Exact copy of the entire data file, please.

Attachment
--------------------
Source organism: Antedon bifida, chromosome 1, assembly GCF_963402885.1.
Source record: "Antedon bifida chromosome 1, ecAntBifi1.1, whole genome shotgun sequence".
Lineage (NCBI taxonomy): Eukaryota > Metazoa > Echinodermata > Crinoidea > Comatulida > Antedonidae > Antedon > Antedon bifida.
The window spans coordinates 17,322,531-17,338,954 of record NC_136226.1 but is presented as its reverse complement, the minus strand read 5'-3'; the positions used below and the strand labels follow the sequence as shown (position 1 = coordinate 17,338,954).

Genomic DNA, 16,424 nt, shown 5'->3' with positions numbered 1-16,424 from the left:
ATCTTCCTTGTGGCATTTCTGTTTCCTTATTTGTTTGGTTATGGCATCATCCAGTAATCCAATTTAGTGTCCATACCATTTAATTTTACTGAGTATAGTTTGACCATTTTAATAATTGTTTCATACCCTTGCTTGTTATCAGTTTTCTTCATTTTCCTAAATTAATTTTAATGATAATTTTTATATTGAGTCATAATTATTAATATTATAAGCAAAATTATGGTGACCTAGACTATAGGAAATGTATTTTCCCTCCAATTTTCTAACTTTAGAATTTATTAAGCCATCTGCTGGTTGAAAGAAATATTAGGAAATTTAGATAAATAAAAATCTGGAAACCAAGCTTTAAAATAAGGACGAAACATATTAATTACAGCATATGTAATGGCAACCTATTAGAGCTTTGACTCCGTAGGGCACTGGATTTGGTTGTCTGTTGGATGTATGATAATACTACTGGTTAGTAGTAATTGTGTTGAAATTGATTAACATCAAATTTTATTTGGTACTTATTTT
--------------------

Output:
Source organism: Antedon bifida, chromosome 1, assembly GCF_963402885.1.
Source record: "Antedon bifida chromosome 1, ecAntBifi1.1, whole genome shotgun sequence".
Lineage (NCBI taxonomy): Eukaryota > Metazoa > Echinodermata > Crinoidea > Comatulida > Antedonidae > Antedon > Antedon bifida.
The window spans coordinates 17,322,531-17,338,954 of record NC_136226.1 but is presented as its reverse complement, the minus strand read 5'-3'; the positions used below and the strand labels follow the sequence as shown (position 1 = coordinate 17,338,954).

Genomic DNA, 16,424 nt, shown 5'->3' with positions numbered 1-16,424 from the left:
ATCTTCCTTGTGGCATTTCTGTTTCCTTATTTGTTTGGTTATGGCATCATCCAGTAATCCAATTTAGTGTCCATACCATTTAATTTTACTGAGTATAGTTTGACCATTTTAATAATTGTTTCATACCCTTGCTTGTTATCAGTTTTCTTCATTTTCCTAAATTAATTTTAATGATAATTTTTATATTGAGTCATAATTATTAATATTATAAGCAAAATTATGGTGACCTAGACTATAGGAAATGTATTTTCCCTCCAATTTTCTAACTTTAGAATTTATTAAGCCATCTGCTGGTTGAAAGAAATATTAGGAAATTTAGATAAATAAAAATCTGGAAACCAAGCTTTAAAATAAGGACGAAACATATTAATTACAGCATATGTAATGGCAACCTATTAGAGCTTTGACTCCGTAGGGCACTGGATTTGGTTGTCTGTTGGATGTATGATAATACTACTGGTTAGTAGTAATTGTGTTGAAATTGATTAACATCAAATTTTATTTGGTACTTATTTT